Beyond Critical Thinking

Michael S. Roth, Tidsskriftet for Universiteternes Efter- og Videreuddannelse, Mar 09, 2012
Commentary by Stephen Downes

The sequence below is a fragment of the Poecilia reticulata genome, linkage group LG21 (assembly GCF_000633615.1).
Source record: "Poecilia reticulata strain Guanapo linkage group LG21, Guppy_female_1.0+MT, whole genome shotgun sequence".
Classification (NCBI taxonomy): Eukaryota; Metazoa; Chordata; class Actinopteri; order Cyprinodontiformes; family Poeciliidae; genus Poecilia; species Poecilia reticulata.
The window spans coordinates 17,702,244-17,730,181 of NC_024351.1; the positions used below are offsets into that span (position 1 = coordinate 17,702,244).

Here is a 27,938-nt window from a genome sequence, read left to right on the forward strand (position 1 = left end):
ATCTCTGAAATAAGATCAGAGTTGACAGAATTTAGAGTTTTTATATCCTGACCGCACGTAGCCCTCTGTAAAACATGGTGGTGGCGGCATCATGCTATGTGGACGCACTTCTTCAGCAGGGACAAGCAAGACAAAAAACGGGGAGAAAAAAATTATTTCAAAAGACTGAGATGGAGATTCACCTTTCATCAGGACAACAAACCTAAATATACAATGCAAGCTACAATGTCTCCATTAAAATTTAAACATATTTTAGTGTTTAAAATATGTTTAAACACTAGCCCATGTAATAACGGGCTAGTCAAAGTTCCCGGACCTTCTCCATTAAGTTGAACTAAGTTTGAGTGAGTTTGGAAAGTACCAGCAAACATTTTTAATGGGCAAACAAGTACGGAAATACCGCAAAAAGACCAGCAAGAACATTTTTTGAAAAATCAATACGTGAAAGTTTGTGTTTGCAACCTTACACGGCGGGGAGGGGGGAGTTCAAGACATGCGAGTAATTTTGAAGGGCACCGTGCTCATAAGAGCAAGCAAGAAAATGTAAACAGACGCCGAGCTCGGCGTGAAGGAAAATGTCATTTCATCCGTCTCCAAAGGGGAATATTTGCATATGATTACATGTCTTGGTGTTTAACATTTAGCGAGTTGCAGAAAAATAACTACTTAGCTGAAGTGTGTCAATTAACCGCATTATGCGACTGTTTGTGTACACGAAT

critical thinking is about much more than debunking faulty reasoning, argues this columnist. It involves being able to learn. For example, we should develop modes of engagement "that allow our students to enter in the value-laden practices of a particular culture to understand better how these values are legitimated: how the values are lived as legitimate." Indeed, "If we humanities professors saw ourselves more often as explorers of the normative than as critics of normativity, we would have a better chance to reconnect our intellectual work to broader currents in public culture." I endorse this aspect of critical thinking. Most of what I do in my own work involves exploring, whether it be a new culture, new technology, or new way of seeing the world. My critical thinking skills are like explorer's gear, helping me see and understand and guide my way. This is not a new view of critical thinking - I've seen it expressed in various fora before - but it is a valuable one.
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